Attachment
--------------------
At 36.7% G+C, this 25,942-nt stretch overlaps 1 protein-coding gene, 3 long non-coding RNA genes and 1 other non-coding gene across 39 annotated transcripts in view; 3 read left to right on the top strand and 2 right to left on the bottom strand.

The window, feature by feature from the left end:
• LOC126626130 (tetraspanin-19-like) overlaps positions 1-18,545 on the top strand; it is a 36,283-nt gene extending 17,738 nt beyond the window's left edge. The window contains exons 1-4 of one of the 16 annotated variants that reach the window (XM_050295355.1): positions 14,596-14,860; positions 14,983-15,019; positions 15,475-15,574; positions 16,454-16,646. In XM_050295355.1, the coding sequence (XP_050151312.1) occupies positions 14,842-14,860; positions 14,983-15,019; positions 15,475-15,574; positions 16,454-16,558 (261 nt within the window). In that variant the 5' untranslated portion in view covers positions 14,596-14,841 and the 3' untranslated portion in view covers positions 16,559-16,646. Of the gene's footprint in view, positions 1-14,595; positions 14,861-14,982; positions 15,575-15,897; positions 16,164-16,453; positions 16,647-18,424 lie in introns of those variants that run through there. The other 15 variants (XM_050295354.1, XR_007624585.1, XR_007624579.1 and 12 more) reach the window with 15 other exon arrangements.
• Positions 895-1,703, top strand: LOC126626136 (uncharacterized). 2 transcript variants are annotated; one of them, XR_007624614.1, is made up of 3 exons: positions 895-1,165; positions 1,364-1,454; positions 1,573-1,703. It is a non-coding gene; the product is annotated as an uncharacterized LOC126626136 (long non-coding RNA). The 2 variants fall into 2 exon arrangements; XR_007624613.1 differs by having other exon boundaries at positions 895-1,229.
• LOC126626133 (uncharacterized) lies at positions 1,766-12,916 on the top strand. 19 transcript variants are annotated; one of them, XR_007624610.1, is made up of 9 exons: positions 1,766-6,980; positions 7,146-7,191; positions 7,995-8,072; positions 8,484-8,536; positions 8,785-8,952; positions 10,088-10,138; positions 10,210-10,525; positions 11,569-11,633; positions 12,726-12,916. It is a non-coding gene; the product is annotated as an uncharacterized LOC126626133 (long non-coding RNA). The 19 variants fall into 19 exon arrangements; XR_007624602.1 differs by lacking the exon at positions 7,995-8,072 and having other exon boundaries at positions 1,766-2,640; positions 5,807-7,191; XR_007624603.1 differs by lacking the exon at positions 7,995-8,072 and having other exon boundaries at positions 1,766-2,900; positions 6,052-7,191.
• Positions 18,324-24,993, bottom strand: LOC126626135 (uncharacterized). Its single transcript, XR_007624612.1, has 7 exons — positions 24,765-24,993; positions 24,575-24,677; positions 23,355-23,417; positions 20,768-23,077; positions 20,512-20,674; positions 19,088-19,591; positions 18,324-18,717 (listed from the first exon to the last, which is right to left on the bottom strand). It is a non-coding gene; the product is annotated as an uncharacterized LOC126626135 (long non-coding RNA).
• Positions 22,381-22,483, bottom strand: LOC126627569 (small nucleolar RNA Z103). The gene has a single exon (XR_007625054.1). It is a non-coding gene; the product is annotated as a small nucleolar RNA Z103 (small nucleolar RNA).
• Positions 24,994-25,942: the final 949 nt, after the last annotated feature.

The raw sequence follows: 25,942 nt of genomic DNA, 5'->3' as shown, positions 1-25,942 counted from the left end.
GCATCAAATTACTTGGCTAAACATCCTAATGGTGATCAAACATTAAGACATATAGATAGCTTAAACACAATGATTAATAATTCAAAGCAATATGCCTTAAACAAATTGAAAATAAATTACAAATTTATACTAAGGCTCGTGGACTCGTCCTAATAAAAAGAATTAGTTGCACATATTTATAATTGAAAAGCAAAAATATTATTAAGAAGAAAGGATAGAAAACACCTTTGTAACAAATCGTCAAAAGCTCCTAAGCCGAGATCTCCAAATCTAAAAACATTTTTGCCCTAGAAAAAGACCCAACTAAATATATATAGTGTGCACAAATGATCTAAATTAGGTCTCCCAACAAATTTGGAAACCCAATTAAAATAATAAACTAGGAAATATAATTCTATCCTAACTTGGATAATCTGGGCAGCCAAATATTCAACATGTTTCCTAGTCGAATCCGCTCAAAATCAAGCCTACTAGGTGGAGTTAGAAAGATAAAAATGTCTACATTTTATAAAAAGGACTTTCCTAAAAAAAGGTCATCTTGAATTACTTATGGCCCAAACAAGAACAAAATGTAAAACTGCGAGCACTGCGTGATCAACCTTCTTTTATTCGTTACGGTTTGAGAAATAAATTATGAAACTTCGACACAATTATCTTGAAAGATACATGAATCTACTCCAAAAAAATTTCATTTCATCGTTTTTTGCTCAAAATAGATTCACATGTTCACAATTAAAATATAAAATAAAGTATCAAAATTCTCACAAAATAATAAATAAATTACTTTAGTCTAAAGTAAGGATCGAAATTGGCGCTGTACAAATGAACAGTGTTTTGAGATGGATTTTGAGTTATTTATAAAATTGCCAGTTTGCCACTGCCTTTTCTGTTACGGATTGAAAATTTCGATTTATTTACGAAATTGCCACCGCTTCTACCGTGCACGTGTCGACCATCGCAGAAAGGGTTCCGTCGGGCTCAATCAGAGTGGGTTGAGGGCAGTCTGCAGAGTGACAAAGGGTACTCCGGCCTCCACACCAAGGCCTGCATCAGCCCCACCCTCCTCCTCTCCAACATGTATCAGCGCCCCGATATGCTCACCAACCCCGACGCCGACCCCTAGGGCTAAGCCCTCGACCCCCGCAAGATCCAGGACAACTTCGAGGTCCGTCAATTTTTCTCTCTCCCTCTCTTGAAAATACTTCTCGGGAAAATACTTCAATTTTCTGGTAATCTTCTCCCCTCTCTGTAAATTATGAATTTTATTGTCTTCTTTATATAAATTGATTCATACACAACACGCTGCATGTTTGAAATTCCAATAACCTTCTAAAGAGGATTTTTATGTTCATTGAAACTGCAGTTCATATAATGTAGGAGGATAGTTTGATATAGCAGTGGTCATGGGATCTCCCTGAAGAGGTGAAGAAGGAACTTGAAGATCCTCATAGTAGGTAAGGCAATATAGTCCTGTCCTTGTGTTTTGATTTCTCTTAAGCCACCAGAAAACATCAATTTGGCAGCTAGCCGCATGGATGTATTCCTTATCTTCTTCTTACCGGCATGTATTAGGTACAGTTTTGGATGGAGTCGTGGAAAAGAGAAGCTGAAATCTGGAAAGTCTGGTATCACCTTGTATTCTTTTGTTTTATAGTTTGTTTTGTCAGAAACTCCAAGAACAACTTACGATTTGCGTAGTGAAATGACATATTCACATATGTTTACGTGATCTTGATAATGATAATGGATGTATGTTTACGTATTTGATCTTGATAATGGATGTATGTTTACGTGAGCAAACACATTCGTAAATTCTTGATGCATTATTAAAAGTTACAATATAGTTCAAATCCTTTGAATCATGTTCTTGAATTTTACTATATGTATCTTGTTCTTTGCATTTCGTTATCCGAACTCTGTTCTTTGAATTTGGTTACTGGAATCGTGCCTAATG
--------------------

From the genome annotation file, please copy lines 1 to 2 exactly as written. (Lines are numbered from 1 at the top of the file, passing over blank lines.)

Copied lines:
At 36.7% G+C, this 25,942-nt stretch overlaps 1 protein-coding gene, 3 long non-coding RNA genes and 1 other non-coding gene across 39 annotated transcripts in view; 3 read left to right on the top strand and 2 right to left on the bottom strand.

The window, feature by feature from the left end: